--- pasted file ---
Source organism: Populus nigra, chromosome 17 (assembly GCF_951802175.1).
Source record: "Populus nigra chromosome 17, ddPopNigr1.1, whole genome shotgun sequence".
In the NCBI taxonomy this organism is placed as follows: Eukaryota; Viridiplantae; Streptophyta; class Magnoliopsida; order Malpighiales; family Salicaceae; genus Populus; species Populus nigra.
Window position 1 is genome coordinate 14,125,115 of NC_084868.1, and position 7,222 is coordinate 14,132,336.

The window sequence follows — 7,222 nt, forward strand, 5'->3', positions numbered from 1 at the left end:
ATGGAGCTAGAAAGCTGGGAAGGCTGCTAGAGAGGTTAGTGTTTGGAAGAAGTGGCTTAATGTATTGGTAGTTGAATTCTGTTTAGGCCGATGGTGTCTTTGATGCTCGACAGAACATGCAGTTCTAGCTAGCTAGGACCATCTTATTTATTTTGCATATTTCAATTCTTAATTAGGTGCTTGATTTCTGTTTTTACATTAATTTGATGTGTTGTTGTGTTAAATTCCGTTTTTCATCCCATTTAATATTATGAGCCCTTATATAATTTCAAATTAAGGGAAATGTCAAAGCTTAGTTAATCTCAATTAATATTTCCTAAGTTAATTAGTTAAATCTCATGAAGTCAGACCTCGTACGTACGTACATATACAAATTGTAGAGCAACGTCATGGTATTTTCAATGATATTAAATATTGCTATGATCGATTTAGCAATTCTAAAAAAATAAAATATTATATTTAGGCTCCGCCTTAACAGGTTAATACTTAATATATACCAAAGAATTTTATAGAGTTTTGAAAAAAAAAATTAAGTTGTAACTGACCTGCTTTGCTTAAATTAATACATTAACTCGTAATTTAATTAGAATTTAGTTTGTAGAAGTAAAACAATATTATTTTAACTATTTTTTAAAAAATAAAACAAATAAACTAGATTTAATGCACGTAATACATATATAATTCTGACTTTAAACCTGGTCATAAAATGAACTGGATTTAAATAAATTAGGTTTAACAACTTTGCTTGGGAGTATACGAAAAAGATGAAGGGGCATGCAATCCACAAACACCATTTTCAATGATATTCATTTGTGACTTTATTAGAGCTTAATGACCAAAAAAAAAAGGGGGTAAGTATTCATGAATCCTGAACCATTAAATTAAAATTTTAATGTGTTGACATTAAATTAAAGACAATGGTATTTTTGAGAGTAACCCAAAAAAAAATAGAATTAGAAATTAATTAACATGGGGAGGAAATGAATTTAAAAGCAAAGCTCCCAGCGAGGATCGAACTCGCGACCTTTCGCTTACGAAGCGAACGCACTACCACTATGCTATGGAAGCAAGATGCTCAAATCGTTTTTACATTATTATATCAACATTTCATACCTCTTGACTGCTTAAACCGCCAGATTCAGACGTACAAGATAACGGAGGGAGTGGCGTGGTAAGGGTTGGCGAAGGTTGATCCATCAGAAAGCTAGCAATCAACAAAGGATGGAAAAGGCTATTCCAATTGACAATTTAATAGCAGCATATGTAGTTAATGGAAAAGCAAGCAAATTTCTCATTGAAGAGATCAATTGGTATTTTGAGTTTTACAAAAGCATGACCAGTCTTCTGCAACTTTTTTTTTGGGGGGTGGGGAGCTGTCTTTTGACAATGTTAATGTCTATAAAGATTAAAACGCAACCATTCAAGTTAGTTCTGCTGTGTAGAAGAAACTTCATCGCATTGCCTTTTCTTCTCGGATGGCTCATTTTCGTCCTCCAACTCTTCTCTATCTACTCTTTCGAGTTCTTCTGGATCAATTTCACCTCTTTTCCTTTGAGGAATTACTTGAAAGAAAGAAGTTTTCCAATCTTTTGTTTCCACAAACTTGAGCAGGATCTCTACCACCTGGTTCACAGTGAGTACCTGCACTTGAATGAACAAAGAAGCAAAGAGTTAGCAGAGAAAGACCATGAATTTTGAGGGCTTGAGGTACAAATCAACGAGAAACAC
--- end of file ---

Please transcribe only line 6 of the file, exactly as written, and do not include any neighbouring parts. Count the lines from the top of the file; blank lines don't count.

ATGGAGCTAGAAAGCTGGGAAGGCTGCTAGAGAGGTTAGTGTTTGGAAGAAGTGGCTTAATGTATTGGTAGTTGAATTCTGTTTAGGCCGATGGTGTCTTTGATGCTCGACAGAACATGCAGTTCTAGCTAGCTAGGACCATCTTATTTATTTTGCATATTTCAATTCTTAATTAGGTGCTTGATTTCTGTTTTTACATTAATTTGATGTGTTGTTGTGTTAAATTCCGTTTTTCATCCCATTTAATATTATGAGCCCTTATATAATTTCAAATTAAGGGAAATGTCAAAGCTTAGTTAATCTCAATTAATATTTCCTAAGTTAATTAGTTAAATCTCATGAAGTCAGACCTCGTACGTACGTACATATACAAATTGTAGAGCAACGTCATGGTATTTTCAATGATATTAAATATTGCTATGATCGATTTAGCAATTCTAAAAAAATAAAATATTATATTTAGGCTCCGCCTTAACAGGTTAATACTTAATATATACCAAAGAATTTTATAGAGTTTTGAAAAAAAAAATTAAGTTGTAACTGACCTGCTTTGCTTAAATTAATACATTAACTCGTAATTTAATTAGAATTTAGTTTGTAGAAGTAAAACAATATTATTTTAACTATTTTTTAAAAAATAAAACAAATAAACTAGATTTAATGCACGTAATACATATATAATTCTGACTTTAAACCTGGTCATAAAATGAACTGGATTTAAATAAATTAGGTTTAACAACTTTGCTTGGGAGTATACGAAAAAGATGAAGGGGCATGCAATCCACAAACACCATTTTCAATGATATTCATTTGTGACTTTATTAGAGCTTAATGACCAAAAAAAAAAGGGGGTAAGTATTCATGAATCCTGAACCATTAAATTAAAATTTTAATGTGTTGACATTAAATTAAAGACAATGGTATTTTTGAGAGTAACCCAAAAAAAAATAGAATTAGAAATTAATTAACATGGGGAGGAAATGAATTTAAAAGCAAAGCTCCCAGCGAGGATCGAACTCGCGACCTTTCGCTTACGAAGCGAACGCACTACCACTATGCTATGGAAGCAAGATGCTCAAATCGTTTTTACATTATTATATCAACATTTCATACCTCTTGACTGCTTAAACCGCCAGATTCAGACGTACAAGATAACGGAGGGAGTGGCGTGGTAAGGGTTGGCGAAGGTTGATCCATCAGAAAGCTAGCAATCAACAAAGGATGGAAAAGGCTATTCCAATTGACAATTTAATAGCAGCATATGTAGTTAATGGAAAAGCAAGCAAATTTCTCATTGAAGAGATCAATTGGTATTTTGAGTTTTACAAAAGCATGACCAGTCTTCTGCAACTTTTTTTTTGGGGGGTGGGGAGCTGTCTTTTGACAATGTTAATGTCTATAAAGATTAAAACGCAACCATTCAAGTTAGTTCTGCTGTGTAGAAGAAACTTCATCGCATTGCCTTTTCTTCTCGGATGGCTCATTTTCGTCCTCCAACTCTTCTCTATCTACTCTTTCGAGTTCTTCTGGATCAATTTCACCTCTTTTCCTTTGAGGAATTACTTGAAAGAAAGAAGTTTTCCAATCTTTTGTTTCCACAAACTTGAGCAGGATCTCTACCACCTGGTTCACAGTGAGTACCTGCACTTGAATGAACAAAGAAGCAAAGAGTTAGCAGAGAAAGACCATGAATTTTGAGGGCTTGAGGTACAAATCAACGAGAAACAC